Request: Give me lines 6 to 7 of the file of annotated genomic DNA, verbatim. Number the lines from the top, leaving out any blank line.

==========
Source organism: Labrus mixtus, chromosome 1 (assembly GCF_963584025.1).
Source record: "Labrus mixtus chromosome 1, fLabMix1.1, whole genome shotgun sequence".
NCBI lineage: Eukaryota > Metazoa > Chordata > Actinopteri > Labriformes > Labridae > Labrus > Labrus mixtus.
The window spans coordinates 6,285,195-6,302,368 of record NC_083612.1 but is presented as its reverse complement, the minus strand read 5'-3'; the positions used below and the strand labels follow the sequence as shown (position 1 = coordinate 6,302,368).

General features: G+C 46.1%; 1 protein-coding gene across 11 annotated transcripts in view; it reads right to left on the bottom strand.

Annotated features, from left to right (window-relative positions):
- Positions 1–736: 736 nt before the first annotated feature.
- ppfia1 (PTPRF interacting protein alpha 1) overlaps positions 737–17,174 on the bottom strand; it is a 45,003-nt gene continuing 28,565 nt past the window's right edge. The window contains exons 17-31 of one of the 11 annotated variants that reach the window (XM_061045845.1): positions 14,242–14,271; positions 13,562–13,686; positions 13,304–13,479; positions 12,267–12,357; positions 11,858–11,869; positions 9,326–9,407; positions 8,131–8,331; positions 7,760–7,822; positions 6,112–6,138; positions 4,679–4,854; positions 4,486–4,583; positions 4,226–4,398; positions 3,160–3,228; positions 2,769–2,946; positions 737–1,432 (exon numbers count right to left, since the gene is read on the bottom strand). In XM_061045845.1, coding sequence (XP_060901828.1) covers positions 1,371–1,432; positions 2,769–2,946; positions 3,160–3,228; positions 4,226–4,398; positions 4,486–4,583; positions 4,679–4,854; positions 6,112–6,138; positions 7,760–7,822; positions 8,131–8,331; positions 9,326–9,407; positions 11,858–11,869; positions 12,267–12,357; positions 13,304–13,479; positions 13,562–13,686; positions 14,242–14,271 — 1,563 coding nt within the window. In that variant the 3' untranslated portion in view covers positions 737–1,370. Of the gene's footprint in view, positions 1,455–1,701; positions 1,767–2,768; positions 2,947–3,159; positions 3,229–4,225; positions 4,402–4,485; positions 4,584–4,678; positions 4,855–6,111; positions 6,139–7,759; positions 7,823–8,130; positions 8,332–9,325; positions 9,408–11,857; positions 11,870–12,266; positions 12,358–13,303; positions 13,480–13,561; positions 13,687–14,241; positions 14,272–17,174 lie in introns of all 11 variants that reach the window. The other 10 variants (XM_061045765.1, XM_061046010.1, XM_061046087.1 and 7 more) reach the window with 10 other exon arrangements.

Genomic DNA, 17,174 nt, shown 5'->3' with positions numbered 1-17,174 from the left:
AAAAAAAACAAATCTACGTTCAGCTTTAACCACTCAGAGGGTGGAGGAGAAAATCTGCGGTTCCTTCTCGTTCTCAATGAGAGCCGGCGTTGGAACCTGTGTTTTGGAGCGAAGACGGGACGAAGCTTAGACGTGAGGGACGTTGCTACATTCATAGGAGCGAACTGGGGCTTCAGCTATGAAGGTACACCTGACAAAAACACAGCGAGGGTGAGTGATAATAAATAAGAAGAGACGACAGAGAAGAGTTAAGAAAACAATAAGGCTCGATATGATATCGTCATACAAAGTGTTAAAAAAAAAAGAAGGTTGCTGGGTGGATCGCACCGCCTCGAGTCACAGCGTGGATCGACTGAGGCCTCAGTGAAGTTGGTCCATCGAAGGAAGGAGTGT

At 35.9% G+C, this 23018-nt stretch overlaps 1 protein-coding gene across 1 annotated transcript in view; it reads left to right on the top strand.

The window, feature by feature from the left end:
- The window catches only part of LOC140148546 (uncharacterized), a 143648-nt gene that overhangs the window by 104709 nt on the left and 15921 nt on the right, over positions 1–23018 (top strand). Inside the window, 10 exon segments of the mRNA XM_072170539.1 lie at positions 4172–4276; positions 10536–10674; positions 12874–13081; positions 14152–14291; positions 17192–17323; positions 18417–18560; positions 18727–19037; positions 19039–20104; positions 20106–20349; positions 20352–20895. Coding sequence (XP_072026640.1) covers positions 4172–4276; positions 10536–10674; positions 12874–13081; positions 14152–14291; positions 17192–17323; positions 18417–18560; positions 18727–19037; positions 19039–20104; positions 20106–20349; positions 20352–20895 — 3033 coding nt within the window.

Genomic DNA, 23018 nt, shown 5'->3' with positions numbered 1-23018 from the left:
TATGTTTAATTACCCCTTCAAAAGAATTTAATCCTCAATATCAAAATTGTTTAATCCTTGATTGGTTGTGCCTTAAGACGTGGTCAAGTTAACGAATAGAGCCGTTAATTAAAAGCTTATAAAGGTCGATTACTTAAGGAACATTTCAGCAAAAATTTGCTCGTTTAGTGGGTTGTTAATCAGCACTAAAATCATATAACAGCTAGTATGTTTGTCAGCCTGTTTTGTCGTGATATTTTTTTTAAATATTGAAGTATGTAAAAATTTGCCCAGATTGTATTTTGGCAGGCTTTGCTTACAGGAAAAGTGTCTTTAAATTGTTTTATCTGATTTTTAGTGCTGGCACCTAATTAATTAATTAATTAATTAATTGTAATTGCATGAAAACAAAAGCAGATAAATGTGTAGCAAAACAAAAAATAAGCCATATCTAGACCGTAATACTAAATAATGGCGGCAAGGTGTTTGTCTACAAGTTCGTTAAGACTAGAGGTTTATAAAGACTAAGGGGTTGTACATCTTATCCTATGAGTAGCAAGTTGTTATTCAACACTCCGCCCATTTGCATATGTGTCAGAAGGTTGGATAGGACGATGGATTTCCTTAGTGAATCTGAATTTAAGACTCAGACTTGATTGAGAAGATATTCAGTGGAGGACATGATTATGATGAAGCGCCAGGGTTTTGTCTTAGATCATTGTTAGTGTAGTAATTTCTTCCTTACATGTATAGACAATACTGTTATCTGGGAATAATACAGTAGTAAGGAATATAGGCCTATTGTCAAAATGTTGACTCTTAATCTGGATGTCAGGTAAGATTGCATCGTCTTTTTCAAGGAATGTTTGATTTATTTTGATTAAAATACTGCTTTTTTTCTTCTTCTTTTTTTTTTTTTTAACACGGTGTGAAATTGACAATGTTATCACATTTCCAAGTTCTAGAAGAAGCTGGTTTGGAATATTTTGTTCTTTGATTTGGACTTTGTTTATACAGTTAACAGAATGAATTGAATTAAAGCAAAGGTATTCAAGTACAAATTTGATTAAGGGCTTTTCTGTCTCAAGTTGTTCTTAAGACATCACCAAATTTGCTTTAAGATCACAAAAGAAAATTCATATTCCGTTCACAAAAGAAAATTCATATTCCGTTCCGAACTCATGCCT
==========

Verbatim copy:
Annotated features, from left to right (window-relative positions):
- Positions 1–736: 736 nt before the first annotated feature.